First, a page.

5. Mexico City, Mexico

Mexico City

Mexico City is the most populous city in North America and the second-most populous city in Latin America (after São Paulo, Brazil). The GDP of Mexico City was $390 billion in 2017, and the GDP per capita was $43,700 that same year. The GDP growth rate for Mexico City was 3% in 2017, and its rank was the 27th highest out of the top 100 cities. 

Mexico City has become one of the world’s most important cultural and business centers. Situated at an altitude of 2,240 meters (7,350 feet), Mexico City is located in the Valley of Mexico in the country’s heartland, a large valley in the high plateaus at the center of Mexico. The city consists of sixteen boroughs.

Mexico City was built on the ruins of Tenochtitlan, the ancient Aztec capital that was almost completely destroyed by stones and flames during the Spanish conquest of Mexico led by Hernán Cortés in 1521. The ruins of Tenochtitlan were discovered in 1978 under what is now Mexico City’s downtown; excavations continue to this day. [4]

6. Cairo, Egypt

Cairo aerial View and Nile River

Cairo is a city-governorate located in Egypt’s northern region, just south of the Mediterranean Sea. It is the largest city in Africa and the Arab world, with a population of 20.2 million in Greater Cairo. The population grew rapidly in the second half of the 20th century, and Cairo has become a center for industries and services.

Cairo is also known as the City of a Thousand Minarets because there are so many mosques. The city also features Coptic Christian landmarks, such as the Hanging Church, and Jewish ones, including Ben Ezra Synagogue.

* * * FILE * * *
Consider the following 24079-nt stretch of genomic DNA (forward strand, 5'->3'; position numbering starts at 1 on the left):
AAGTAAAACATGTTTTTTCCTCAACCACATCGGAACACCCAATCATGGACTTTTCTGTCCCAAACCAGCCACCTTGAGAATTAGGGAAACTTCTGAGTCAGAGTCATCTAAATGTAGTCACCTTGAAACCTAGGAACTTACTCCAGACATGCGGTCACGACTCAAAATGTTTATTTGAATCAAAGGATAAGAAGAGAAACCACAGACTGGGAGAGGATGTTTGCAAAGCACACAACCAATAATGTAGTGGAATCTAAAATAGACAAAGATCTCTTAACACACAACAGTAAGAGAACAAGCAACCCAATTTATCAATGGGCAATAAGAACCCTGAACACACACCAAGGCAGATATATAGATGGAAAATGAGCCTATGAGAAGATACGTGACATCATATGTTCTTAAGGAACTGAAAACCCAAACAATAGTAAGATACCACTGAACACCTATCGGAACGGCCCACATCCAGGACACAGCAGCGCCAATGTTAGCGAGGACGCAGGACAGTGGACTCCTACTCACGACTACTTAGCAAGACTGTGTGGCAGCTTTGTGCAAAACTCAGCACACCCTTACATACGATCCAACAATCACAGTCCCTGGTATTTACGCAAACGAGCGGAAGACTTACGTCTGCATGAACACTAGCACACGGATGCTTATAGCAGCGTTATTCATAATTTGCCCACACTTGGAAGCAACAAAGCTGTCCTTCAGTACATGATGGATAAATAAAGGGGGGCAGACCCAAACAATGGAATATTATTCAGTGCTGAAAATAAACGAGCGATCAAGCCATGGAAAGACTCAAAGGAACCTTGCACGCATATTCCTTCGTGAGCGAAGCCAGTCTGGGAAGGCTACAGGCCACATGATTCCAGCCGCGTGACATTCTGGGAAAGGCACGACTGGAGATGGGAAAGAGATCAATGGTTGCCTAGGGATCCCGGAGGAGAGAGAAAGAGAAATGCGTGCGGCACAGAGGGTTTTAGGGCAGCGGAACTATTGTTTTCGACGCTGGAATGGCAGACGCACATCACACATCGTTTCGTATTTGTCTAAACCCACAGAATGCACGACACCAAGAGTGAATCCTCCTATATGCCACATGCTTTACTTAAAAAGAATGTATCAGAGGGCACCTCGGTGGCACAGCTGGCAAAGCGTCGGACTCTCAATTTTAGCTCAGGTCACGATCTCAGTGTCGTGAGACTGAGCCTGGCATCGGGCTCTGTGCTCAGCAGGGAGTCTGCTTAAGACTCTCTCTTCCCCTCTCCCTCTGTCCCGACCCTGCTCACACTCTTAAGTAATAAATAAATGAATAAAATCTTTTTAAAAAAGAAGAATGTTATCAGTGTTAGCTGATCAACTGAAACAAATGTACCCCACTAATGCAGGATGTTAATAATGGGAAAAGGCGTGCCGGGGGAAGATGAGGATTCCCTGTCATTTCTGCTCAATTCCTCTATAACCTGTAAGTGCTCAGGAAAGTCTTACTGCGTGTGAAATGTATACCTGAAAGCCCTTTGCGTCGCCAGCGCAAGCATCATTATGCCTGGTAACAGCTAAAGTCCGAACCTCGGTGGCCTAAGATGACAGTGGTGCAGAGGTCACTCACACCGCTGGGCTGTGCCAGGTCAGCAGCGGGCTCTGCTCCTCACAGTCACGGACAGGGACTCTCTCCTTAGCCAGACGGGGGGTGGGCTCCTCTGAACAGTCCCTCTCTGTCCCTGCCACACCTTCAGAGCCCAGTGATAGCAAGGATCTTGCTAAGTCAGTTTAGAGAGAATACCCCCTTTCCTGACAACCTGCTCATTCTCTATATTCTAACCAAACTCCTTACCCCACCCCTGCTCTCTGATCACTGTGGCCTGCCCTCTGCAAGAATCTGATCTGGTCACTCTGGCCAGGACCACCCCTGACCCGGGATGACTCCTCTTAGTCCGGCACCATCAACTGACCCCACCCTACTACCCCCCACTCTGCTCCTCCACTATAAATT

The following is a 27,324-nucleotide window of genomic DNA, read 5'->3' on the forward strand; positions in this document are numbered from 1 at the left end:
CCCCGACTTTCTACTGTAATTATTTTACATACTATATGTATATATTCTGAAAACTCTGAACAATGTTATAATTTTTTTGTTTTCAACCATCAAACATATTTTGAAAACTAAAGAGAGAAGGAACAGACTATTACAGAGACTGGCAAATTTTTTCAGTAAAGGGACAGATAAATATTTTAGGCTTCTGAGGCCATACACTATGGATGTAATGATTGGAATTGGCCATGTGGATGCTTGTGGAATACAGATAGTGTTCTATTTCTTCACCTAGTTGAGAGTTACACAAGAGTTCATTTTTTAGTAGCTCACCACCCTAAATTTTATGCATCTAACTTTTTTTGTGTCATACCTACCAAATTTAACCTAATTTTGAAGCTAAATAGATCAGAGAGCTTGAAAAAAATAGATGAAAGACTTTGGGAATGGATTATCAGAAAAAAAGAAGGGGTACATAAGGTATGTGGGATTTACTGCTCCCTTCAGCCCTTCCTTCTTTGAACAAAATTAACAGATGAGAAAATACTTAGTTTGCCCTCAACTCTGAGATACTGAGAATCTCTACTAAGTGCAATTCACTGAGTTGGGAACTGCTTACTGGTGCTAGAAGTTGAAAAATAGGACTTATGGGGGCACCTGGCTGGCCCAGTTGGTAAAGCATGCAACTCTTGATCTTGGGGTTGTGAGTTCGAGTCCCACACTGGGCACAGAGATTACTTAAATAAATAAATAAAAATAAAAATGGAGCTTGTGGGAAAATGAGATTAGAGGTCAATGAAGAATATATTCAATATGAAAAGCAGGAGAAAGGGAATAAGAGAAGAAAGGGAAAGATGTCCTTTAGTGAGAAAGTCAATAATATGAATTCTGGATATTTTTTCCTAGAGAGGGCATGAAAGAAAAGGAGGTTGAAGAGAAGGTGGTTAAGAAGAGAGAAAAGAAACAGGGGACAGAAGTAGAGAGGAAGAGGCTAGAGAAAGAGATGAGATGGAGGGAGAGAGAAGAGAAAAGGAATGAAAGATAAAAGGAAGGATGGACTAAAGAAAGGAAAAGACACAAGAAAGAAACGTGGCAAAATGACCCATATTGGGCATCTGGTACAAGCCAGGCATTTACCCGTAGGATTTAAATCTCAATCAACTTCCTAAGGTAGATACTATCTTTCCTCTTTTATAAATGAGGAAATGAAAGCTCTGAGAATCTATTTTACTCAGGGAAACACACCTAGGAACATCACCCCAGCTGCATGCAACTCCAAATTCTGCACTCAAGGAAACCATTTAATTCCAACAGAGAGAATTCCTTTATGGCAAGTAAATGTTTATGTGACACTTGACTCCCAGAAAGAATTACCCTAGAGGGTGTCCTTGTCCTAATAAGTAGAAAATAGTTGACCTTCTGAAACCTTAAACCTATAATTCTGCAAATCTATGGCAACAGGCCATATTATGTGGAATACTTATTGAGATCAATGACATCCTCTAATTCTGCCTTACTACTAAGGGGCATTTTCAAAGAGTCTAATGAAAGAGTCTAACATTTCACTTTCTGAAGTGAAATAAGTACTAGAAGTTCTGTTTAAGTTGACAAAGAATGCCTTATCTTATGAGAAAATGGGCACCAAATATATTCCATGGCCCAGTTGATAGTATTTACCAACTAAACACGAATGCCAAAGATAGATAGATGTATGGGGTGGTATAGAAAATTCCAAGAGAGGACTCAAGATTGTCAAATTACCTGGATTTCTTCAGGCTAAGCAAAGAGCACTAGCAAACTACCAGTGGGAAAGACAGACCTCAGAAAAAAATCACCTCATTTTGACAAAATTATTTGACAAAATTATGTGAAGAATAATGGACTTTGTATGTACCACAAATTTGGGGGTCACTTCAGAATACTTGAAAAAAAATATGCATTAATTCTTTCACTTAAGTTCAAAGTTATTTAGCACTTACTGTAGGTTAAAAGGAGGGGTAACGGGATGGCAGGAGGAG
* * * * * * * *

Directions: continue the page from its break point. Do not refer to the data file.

The city’s main source of wealth comes from tourism (more than 12 million visitors a year), but it also earns foreign currency from being a transportation hub for passengers and cargo. Other sources of income include agriculture, media, natural gas, etc. [5]

7. Dhaka, Bangladesh

Dhaka, Bangladesh

Dhaka is presently the seventh-most densely populated city in the world, with a population of over 20 million. It is also one of the most polluted. The city’s north side was once filled with rice paddies and mango groves, but now it houses thousands of factories manufacturing garments, pharmaceuticals, and electronics. Its south side is home to dozens of sprawling slums where residents who lack water or electricity live in makeshift tents made out of bamboo and plastic tarps. The city’s center is a jumble of colonial-era architecture, bustling bazaars, and shiny new shopping malls.

Dhaka has been Bangladesh’s capital since 1971, when it replaced Murshidabad as the Mughal Empire’s provincial headquarters for Bengal. In addition to being an economic hub for its country, Dhaka is also a cultural center; its many museums celebrate artists from throughout South Asia. As Bangladesh’s capital city, Dhaka contains many national monuments and institutions, including parliament houses, national museums, etc.

8. Mumbai (Bombay), India

Crowded streets in Mumbai, India's largest city